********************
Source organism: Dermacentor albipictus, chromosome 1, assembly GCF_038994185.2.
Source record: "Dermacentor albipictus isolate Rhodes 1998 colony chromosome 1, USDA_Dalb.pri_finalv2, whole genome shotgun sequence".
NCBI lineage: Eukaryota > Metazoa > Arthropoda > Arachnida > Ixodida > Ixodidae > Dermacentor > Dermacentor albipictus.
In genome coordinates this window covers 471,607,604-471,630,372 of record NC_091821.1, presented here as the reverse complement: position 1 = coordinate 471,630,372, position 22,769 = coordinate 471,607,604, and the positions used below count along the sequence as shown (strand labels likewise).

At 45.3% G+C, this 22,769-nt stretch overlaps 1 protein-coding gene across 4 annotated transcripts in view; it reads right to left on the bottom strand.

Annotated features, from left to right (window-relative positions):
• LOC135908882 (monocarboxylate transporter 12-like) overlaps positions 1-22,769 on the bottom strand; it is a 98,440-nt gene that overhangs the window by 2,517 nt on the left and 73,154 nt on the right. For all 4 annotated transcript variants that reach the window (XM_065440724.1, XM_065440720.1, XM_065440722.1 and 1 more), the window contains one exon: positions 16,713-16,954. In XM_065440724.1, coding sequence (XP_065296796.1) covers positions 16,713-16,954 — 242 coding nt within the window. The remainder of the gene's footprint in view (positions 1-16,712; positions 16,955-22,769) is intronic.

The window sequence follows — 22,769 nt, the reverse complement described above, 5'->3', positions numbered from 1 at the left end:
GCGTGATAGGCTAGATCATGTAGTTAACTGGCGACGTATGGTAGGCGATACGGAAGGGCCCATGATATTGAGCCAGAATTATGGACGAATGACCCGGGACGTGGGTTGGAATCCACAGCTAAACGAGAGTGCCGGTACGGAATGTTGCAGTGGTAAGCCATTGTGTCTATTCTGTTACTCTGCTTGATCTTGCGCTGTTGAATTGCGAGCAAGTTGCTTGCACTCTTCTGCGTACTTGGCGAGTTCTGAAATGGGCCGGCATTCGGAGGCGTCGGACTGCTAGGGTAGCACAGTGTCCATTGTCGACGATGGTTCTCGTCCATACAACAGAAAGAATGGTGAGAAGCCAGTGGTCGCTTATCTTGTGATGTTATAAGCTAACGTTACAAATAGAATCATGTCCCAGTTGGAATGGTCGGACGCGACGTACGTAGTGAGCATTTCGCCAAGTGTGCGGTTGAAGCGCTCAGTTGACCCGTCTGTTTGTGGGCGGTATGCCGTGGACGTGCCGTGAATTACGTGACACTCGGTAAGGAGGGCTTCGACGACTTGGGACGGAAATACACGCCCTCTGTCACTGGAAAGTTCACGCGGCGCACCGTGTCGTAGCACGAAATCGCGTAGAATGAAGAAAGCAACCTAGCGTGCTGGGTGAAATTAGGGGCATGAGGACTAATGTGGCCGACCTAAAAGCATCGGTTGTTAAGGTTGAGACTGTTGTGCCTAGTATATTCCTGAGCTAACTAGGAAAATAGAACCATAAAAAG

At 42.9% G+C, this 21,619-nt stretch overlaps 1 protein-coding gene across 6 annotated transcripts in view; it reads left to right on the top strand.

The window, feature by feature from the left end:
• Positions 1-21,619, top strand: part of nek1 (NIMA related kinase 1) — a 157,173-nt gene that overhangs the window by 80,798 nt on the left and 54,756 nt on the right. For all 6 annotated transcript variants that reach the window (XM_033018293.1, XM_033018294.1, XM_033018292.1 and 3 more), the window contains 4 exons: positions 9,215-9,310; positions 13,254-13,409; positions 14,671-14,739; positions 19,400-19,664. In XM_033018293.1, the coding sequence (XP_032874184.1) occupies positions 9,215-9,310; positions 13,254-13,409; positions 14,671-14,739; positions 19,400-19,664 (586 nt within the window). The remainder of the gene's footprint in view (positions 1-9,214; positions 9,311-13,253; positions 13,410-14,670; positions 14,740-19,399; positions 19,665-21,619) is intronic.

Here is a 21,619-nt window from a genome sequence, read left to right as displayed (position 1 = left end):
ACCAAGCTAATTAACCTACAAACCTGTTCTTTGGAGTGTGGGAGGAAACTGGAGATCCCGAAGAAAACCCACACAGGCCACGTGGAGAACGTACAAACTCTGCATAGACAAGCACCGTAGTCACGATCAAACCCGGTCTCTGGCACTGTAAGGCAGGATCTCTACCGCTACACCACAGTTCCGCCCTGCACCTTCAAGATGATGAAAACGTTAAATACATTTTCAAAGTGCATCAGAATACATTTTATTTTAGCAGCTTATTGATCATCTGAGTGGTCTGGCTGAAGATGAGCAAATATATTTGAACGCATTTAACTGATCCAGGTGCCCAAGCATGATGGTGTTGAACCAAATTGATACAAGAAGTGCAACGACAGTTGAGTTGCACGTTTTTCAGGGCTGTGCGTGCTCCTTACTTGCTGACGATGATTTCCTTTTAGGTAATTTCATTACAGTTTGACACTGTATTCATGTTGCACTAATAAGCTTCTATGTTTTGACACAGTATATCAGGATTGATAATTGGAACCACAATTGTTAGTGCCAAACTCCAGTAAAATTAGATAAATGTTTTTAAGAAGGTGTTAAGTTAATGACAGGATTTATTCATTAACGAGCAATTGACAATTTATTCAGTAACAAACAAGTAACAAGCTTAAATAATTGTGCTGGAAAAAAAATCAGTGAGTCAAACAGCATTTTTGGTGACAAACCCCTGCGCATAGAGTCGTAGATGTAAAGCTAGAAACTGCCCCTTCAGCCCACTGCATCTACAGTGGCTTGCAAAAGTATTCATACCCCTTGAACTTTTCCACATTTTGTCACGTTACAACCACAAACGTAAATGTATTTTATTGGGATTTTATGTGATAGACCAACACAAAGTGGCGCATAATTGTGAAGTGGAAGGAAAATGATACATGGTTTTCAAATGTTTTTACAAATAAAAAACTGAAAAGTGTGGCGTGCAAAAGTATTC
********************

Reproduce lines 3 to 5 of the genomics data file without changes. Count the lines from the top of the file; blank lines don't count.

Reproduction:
NCBI lineage: Eukaryota > Metazoa > Arthropoda > Arachnida > Ixodida > Ixodidae > Dermacentor > Dermacentor albipictus.
In genome coordinates this window covers 471,607,604-471,630,372 of record NC_091821.1, presented here as the reverse complement: position 1 = coordinate 471,630,372, position 22,769 = coordinate 471,607,604, and the positions used below count along the sequence as shown (strand labels likewise).

At 45.3% G+C, this 22,769-nt stretch overlaps 1 protein-coding gene across 4 annotated transcripts in view; it reads right to left on the bottom strand.